The star duo were both heavily involved in Real Madrid’s’ 11th Champions League triumph in the San Siro on Saturday and have been enjoying valuable rest, of around five to six days, ahead of the tournament in France.
Zlatan Ibrahimovic has danced his final tango with Paris Saint-Germain. After announcing his departure via Twitter, the Swede signed off with a record-breaking goalscoring tally – his 38 goals is the most netted in a single Ligue 1 season.
Zlatan – who has won 11 league titles (two revoked with Juventus) – will have no shortage of offers from across the globe and has been heavily linked with Manchester United.
But here are all the clubs in contention to sign the charismatic Swede.
Ibrahimovic has publicly discussed his appreciation of Jurgen Klopp in the past, the pair once sharing a screen at the 2014 Ballon d’Or ceremony with the Swede urging the German to sign him. With Daniel Sturridge and Christian Benteke potentially bidding their farewells to Liverpool soon, Klopp may be tempted to swoop for the experienced forward.
However, Ibrahimovic’s languid style may not quite fit with Klopp’s favoured gegenpressing approach, while the Swede may also prefer a club playing in the Champions League as he is still looking to win the famous trophy for the first time in an otherwise glittering career.
LIKELIHOOD OF MOVE: 6/10
Ibrahimovic nearly joined Arsenal in his youth but famously withdrew from the club’s request for a trial, stating “Zlatan doesn’t do auditions”.
The Gunners have been lacking an out-and-out goalscorer for some time and Zlatan’s consistency inside the 18-yard-box could make him a better option than Arsene Wenger favourite Olivier Giroud.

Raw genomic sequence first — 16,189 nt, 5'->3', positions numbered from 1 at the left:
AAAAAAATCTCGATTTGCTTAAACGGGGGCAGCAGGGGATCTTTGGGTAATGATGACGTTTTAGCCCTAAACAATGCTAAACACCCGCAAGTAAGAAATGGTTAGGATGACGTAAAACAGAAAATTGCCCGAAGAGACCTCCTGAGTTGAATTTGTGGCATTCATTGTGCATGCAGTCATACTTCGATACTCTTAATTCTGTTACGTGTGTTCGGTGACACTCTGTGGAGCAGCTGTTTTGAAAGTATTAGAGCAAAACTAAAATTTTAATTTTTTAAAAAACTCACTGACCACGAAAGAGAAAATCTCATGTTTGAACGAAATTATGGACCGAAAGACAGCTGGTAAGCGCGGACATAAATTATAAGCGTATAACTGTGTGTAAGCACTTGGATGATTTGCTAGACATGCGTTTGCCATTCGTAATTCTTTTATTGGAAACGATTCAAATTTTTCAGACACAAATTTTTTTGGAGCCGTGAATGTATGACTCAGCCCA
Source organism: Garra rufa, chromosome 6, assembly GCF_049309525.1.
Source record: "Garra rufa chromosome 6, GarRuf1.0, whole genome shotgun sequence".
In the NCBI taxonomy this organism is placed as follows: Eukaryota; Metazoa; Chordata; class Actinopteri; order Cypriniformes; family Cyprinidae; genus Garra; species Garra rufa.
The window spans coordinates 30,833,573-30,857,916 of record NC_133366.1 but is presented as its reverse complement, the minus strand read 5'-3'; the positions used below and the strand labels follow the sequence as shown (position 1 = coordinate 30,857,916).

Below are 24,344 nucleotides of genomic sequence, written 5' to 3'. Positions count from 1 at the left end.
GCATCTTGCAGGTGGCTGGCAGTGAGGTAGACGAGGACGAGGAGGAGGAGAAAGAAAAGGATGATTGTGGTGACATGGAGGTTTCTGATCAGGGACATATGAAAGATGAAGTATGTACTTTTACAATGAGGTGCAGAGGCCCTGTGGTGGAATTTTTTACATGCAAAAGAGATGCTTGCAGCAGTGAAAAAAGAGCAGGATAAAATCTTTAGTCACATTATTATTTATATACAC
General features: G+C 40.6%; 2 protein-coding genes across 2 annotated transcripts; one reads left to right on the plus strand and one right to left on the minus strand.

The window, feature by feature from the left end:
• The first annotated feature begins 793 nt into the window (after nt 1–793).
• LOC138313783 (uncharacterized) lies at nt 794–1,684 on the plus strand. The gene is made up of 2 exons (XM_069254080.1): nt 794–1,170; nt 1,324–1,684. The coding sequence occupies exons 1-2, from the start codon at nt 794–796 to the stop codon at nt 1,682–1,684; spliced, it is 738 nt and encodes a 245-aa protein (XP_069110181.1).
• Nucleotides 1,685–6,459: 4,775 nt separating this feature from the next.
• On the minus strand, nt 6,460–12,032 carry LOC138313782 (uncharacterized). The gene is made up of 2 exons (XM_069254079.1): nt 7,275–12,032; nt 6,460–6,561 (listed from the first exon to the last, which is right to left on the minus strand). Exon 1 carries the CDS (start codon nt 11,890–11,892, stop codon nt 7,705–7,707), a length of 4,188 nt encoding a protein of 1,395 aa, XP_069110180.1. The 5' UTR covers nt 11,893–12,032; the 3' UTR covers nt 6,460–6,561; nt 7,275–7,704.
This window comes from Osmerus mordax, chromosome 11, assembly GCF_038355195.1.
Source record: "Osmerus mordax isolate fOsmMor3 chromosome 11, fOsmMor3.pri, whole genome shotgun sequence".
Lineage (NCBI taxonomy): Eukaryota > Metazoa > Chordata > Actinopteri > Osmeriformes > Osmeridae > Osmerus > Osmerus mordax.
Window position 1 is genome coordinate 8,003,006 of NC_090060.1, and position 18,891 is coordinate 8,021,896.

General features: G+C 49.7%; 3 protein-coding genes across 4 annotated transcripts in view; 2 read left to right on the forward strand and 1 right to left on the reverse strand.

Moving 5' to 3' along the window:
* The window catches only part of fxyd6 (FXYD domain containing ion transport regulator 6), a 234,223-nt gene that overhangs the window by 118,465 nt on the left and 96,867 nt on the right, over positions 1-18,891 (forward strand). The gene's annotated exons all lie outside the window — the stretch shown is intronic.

Wenger rarely signs players above 30 years of age, however, leaving this move more of a long shot.
LIKELIHOOD OF MOVE: 4/10
Ibrahimovic has frequently expressed his undying love for AC Milan, and recently spoke positively again about his stay in northern Italy – calling the Rossoneri “the biggest club” he’s ever played for.
Zlatan is more than well-versed with calcio and played numerous times in the country – also turning out for Milan’s rivals Juventus and Inter, lifting titles with all of the ‘big three’.
Casting sentiments aside, though this move seems unlikely to materialise as Milan vice president Adriano Galliani recently admitted the club would be unable to meet Ibrahimovic’s wage demands.
LIKELIHOOD OF MOVE: 6/10
The Neapolitans’ prized asset Gonzalo Higuain will be a target for a number of clubs this year after, like Ibrahimovic, breaking his division’s scoring record. Should he leave, Napoli will need to sign a new hero for their fans to worship – who better than Zlatan?
Ibrahimovic has always maintained he’d love to end his career in Italy, and with Napoli in the Champions League he would have the option to have one more crack at European football’s biggest prize. The Partenopei love a charismatic forward, too – this is, after all, the club for whom Diego Maradona starred.
LIKELIHOOD OF MOVE: 6/10
Following United’s failure to secure a top-four spot in the Premier League, new Red Devils boss Jose Mourinho will be looking to improve this squad to ensure it doesn’t happen again. Ibrahimovic’s experience could help develop young strikers Anthony Martial and Marcus Rashford, who could learn from a player boasting 154 goals in his past 179 games.
Despite the lack of Champions League football, Ibrahimovic has reportedly indicated his interest in joining the club and reuniting with Mourinho, who worked with the Swede at Inter and whose managerial style and mentality has been publicly lauded by his former player.
LIKELIHOOD OF MOVE: 9/10
The Unites States is a great opportunity for personal exposure for Ibrahimovic, who has successfully marketed his charismatic personality alongside his football prowess over the years. He loves being in the limelight and would immediately become the marquee, marquee player of the MLS.
Zlatan expressed his desire to play in the MLS last summer but while a decision to follow through and move to LA Galaxy or New York Red Bulls (the two clubs most closely linked with his signature) won’t damage his pretty much guaranteed international status, it would quash his dreams of Champions League glory.
LIKELIHOOD OF MOVE: 8/10
Saturday evening’s Champions League final saw 120 minutes of intense action fail to separate Real and Atletico Madrid. In the end, only a penalty shootout could split the sides.